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Friday, December 13
 
If he can sell Blizzards, then why not smoothies?

By Darren Rovell
ESPN.com

Michael Jordan gets paid to sell basketball shoes. Tiger Woods earns serious coin to sell golf apparel. But can Mark Cuban sell smoothies?

The eccentric Dallas Mavericks owner is the first of his kind in the sports world to use his public image to peddle someone else's products. Former New England Patriots owner Victor Kiam was a great salesman, but, as he said in the TV ads, he liked his Remington shaver so much that he bought the company.

See, that wasn't so hard. Now watch what I can do with yogurt and fresh fruit.
Cuban garnered national attention last season by spending a day making Blizzards and selling Dilly Bars after he was fined $500,000 for saying he wouldn't hire the NBA's head of referees to manage a Dairy Queen. Since then he has made it known that, for a price, he can be a company's pitchman.

"I'm part of the product line and I'm for sale," said Cuban, the former co-founder of Broadcast.com and current chairman of HDNet. "I will support any major customer of the Mavericks."

And companies, from tanning salons to health products, are begging to be associated with the team and the billionaire.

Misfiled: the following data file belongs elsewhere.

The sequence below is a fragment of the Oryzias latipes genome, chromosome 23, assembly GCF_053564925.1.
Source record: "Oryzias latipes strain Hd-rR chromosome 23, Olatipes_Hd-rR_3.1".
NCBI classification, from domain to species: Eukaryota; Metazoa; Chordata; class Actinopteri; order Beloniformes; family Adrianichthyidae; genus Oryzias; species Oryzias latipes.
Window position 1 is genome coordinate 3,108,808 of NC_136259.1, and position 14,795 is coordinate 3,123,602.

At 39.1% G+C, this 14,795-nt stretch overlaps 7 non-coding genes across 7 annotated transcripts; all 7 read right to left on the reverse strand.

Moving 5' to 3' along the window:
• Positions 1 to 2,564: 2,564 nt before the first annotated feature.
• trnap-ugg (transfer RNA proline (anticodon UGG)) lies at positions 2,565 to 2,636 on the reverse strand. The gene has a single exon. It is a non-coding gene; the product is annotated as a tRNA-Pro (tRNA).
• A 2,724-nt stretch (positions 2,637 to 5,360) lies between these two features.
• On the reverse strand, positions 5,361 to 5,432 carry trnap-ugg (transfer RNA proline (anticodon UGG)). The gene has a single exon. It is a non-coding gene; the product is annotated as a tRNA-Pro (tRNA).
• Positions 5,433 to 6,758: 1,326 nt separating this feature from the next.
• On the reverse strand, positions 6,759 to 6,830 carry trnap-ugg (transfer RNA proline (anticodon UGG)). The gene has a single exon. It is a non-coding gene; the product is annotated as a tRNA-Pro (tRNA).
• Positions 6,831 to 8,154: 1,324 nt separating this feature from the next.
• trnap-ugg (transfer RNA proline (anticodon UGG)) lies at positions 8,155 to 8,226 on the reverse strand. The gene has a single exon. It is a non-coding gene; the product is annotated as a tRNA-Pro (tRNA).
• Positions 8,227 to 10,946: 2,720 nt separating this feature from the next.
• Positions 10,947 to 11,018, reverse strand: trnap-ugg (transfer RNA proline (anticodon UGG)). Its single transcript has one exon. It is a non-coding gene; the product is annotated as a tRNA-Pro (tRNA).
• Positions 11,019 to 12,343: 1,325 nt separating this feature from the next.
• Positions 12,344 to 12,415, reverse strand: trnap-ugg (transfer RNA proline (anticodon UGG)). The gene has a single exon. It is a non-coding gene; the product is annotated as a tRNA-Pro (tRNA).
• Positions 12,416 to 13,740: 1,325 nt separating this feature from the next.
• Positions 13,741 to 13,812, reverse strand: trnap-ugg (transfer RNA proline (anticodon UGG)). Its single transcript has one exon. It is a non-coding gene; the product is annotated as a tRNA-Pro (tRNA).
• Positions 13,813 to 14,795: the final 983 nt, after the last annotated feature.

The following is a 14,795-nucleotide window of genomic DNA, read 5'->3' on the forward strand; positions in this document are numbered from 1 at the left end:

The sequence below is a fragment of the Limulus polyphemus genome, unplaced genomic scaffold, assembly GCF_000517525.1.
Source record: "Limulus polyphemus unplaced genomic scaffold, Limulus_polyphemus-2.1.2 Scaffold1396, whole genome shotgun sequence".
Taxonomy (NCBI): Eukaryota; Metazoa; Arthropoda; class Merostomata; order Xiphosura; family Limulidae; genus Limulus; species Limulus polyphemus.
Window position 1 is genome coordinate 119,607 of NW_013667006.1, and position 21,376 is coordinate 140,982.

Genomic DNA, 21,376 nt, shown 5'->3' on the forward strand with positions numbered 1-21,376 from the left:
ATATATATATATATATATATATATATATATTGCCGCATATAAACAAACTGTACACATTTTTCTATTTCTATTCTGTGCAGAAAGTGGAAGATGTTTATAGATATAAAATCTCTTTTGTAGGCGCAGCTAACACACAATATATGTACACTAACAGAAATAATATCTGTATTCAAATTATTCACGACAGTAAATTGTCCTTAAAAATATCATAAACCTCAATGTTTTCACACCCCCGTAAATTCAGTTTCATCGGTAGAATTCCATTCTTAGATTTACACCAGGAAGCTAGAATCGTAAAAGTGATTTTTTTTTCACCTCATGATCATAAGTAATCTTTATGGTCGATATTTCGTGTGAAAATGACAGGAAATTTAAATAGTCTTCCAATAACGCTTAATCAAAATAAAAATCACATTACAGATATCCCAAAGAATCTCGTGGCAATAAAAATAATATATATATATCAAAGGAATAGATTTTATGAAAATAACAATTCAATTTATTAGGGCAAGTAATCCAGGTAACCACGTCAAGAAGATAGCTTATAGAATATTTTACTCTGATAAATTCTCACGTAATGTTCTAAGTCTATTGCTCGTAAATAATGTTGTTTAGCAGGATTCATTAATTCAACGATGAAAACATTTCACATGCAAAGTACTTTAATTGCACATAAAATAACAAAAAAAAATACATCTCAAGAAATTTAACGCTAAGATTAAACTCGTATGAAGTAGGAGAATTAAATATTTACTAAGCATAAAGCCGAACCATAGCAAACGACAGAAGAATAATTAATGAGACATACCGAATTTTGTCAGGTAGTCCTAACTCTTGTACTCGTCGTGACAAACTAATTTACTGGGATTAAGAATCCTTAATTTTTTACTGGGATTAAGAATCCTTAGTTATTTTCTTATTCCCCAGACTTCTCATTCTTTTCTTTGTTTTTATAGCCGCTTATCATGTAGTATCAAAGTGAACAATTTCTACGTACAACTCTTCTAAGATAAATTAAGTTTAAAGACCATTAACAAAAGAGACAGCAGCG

Cuban, who bought the team for $280 million in January 2000, tells Mavericks sales executives that he is willing to make occasional appearances for a team sponsor if it helps to close a deal. Cuban's orders, combined with the Mavericks' success, have helped to triple the team's sponsorship revenue to more than $20 million since Cuban took over as owner of the NBA team.

"When we (became) associated with the Mavericks, we were really doing it to become associated with Mark Cuban," said Tony Hartl, owner of Planet Tan, a chain of seven tanning salons in the Dallas area.

Hartl has purchased about 3,000 tickets to Mavericks home games this season and the company sponsored the Mavs Dancers calendar. He says he also has paid a typical endorsement fee for the services of Cuban, who has appeared on radio and print advertising.

One ad featuring a picture of Cuban wearing a Planet Tan T-shirt reads, "You don't have to be a billionaire to look like one." Cuban is also the voice on the company's message machine and has been incorporated into the company's training video.

"Our target is that male and female in their late 20's and being associated with Mark suggests that our company is a hip, cool and fun place," Hartl said.